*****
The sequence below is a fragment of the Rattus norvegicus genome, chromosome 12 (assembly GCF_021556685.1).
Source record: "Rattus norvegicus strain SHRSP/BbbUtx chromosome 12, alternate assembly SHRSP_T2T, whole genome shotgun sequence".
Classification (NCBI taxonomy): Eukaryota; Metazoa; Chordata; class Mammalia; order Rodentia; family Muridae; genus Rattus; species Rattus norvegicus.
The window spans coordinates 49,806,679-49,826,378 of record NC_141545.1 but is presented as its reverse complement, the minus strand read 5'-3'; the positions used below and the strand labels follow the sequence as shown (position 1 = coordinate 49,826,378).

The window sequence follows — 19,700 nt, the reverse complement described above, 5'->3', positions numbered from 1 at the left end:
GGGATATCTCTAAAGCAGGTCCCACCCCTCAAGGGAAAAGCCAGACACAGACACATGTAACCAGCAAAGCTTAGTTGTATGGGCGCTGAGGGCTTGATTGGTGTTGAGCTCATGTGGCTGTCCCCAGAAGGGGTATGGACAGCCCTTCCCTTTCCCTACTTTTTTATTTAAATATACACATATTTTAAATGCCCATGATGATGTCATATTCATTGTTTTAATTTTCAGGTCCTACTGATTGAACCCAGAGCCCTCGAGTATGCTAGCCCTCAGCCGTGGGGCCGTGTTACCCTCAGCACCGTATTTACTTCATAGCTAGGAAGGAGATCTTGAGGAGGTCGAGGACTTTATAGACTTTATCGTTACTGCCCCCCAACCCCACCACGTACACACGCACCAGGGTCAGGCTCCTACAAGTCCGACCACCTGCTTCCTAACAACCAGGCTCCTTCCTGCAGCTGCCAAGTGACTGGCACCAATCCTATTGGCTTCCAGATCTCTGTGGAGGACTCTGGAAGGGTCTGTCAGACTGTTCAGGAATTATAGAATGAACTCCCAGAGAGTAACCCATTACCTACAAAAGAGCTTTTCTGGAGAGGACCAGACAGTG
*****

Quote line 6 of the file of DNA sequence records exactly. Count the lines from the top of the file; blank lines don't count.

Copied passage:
GGGATATCTCTAAAGCAGGTCCCACCCCTCAAGGGAAAAGCCAGACACAGACACATGTAACCAGCAAAGCTTAGTTGTATGGGCGCTGAGGGCTTGATTGGTGTTGAGCTCATGTGGCTGTCCCCAGAAGGGGTATGGACAGCCCTTCCCTTTCCCTACTTTTTTATTTAAATATACACATATTTTAAATGCCCATGATGATGTCATATTCATTGTTTTAATTTTCAGGTCCTACTGATTGAACCCAGAGCCCTCGAGTATGCTAGCCCTCAGCCGTGGGGCCGTGTTACCCTCAGCACCGTATTTACTTCATAGCTAGGAAGGAGATCTTGAGGAGGTCGAGGACTTTATAGACTTTATCGTTACTGCCCCCCAACCCCACCACGTACACACGCACCAGGGTCAGGCTCCTACAAGTCCGACCACCTGCTTCCTAACAACCAGGCTCCTTCCTGCAGCTGCCAAGTGACTGGCACCAATCCTATTGGCTTCCAGATCTCTGTGGAGGACTCTGGAAGGGTCTGTCAGACTGTTCAGGAATTATAGAATGAACTCCCAGAGAGTAACCCATTACCTACAAAAGAGCTTTTCTGGAGAGGACCAGACAGTG